Michael Bociurkiw is a former spokesperson for the Organization for Security and Co-operation in Europe and was a member of the first team of international observers to reach the MH17 crash site.
A few days after the crash of Malaysia Airlines Flight 17 on July 17, 2014, I was wiping tears from my eyes as I watched footage from CBC News showing a cortège of black funeral cars in procession carrying the remains of some of the 298 victims.
A mix of sadness and relief overwhelmed me at that moment: Finally the bodies were in a place where they’d be treated with dignity. It was a long, long way from a few days earlier when those very same bodies lay exposed in a sunflower field in rebel-held eastern Ukraine after plummeting some 10 kilometres from the heavens.
Earlier this week, the MH17 saga was pushed further to completion when, after an agonizing wait of almost six years, dozens of relatives of the victims filed into a secure courtroom near Schiphol Airport in Amsterdam – oddly just a stone’s throw away from the runway used by the doomed airplane to begin its long journey to Kuala Lumpur – for the start of a criminal trial similar to the Lockerbie proceedings in 2000.
On trial now are one Ukrainian and three Russian nationals charged by Dutch prosecutors with mass murder and the downing of a civilian airliner.
“Many people have waited a long time for this day,” the presiding judge said at the opening of Day One – shortly before an 18-minute pause to allow the reading out of the names of the 298 victims.
With the proceedings expected to last well into 2021, the wait for closure and justice to be served will continue for quite some time. And with Russia refusing to extradite the four suspects, it’s unlikely any of them would ever spend a day behind bars, if convicted. As much as that frustrates the relatives, prosecutors insisted that the men are not immune from prosecution. “Someone who appears untouchable today may face a court tomorrow,” the Dutch team said.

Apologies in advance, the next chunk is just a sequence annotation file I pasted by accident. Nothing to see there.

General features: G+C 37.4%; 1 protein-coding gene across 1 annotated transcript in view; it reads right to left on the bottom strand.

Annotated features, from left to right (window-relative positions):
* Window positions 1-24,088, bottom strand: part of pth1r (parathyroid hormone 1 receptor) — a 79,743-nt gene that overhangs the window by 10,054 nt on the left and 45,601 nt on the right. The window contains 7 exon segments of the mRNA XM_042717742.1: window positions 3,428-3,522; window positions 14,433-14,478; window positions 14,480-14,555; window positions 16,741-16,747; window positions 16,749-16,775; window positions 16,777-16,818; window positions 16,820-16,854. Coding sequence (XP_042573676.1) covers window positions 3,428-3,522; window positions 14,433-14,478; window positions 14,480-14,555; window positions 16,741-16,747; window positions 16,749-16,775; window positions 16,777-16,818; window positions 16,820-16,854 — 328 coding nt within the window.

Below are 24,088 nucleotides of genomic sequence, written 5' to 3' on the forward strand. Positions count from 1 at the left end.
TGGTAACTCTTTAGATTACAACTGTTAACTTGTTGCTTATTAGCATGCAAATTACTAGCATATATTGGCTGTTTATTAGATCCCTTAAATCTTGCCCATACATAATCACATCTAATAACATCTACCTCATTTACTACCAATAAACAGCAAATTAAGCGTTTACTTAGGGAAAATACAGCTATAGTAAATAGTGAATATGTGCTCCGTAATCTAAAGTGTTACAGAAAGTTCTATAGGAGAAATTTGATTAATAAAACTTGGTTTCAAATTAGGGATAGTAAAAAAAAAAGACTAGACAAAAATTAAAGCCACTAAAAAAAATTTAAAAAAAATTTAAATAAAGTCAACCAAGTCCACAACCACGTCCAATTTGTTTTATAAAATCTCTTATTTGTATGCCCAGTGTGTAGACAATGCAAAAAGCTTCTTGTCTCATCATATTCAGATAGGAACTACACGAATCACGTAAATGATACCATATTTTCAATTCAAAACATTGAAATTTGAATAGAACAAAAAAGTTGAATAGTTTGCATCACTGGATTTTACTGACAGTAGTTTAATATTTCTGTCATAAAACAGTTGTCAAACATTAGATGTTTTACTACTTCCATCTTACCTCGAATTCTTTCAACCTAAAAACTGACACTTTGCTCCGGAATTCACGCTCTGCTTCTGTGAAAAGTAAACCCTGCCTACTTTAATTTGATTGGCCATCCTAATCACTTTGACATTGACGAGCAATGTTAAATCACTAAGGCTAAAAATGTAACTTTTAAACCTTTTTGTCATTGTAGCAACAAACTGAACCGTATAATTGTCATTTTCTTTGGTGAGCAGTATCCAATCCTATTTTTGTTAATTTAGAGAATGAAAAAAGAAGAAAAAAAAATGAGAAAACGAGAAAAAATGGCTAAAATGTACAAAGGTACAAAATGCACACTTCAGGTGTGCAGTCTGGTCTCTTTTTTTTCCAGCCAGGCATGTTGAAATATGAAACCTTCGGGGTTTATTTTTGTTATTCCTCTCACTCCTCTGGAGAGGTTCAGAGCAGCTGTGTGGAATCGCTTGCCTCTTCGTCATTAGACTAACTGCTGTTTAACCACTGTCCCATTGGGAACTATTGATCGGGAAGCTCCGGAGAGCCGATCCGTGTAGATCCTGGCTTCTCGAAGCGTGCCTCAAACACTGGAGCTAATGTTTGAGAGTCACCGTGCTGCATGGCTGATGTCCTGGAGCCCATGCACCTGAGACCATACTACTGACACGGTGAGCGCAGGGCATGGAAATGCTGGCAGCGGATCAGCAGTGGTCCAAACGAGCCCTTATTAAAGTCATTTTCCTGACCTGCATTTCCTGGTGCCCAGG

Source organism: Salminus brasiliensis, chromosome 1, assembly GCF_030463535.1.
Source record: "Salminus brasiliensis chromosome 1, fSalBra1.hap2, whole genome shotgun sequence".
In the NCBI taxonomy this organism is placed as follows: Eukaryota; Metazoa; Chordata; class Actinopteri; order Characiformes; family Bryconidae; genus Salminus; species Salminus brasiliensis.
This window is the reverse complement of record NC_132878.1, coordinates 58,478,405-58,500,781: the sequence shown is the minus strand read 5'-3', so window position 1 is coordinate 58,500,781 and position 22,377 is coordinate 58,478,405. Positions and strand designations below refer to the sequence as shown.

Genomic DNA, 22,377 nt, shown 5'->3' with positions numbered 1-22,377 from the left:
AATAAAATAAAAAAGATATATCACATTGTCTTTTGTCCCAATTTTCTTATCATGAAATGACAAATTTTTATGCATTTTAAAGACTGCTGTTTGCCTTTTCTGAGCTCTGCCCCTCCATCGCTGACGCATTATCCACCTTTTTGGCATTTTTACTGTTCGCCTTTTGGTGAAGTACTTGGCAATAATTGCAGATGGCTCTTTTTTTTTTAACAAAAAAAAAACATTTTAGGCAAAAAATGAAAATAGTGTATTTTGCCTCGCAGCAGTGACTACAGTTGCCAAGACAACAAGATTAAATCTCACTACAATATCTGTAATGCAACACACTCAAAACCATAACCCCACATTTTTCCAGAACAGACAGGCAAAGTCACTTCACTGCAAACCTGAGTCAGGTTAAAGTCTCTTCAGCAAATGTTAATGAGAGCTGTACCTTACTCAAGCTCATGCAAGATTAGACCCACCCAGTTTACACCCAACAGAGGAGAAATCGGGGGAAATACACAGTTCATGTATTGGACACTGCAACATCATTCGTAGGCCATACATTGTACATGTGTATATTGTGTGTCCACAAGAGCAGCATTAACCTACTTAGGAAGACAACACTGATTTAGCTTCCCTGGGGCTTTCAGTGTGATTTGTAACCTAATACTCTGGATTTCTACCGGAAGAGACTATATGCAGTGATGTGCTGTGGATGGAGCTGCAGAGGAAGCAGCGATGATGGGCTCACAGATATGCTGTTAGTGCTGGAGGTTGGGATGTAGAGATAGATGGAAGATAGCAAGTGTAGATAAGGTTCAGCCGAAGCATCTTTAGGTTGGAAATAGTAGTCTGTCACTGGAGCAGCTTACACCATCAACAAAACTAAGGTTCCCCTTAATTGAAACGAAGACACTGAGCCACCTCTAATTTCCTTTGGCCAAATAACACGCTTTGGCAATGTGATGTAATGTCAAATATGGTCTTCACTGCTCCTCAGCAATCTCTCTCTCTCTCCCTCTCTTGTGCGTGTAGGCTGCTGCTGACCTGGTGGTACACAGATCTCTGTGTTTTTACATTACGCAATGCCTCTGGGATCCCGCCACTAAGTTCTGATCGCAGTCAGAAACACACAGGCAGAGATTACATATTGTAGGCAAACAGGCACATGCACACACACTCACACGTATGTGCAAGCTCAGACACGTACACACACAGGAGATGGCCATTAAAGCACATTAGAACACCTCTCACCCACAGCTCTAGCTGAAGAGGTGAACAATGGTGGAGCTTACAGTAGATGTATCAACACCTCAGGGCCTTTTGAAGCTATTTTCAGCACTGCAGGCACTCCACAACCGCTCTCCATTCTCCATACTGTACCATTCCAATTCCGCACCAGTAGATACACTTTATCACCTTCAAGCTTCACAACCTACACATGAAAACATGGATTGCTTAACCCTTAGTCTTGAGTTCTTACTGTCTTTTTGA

The four men are being tried in absentia but one of them – Oleg Pulatov, a former lieutenant-colonel in the Russian armed forces and who’s accused of being part of the chain of command responsible for the firing of the Russian-made BUK missile that downed MH17 – is being represented by Dutch defence counsel.
My strong suspicion is the Russian government chose one of the suspects as a proxy to put forth its own debunked theories and specious arguments, and is likely footing the bill for the lawyers. Indeed, they wasted no time, arguing on Day One that Ukraine’s “remarkable” decision not to entirely close the airspace above eastern Ukraine at the time contributed to the crash. The defence team also questioned Ukraine’s membership on the joint investigation team, which gathered the evidence for the trial.
The Dutch-led investigation actually did an incredible job collecting evidence, especially considering the area where MH17 crashed is an active conflict zone. What is more, many of the witnesses that have provided testimony have been threatened and intimidated, requiring special security arrangements and for their identities to be hidden.
Russia has never admitted to the firing of the BUK missile that downed MH17. Probably the Kremlin, already under the weight of heavy sanctions for the forced annexation of Crimea and the occupation of the Donbas region of Ukraine, sees no upside in admitting guilt. At least in the case of the January, 2020, crash of Ukraine International Airlines Flight 752 (which had 57 Canadians citizens and 29 permanent residents aboard), the Iranian regime brought itself to say it had mistakenly fired a Russian-made missile into the plane.
With the possibility of Russia bankrolling the defence teams of other MH17 defendants and introducing more counterarguments and evidence – no matter how flimsy – the criminal trial may last years and interest in the outcome could wane.
The world averting its gaze from this search for justice is the worst thing that could possibly happen. Think of it this way: If the perpetrators of the downing of MH17 are not brought to justice, what’s to prevent another group of armed thugs from aiming their weapons at a civilian airliner?
A decisive judgment and harsh sentence out of the Dutch court can serve as a deterrent to non-state actors. Those of us who are air travellers or have loved ones who fly have a vested interest in our skies being kept safe.
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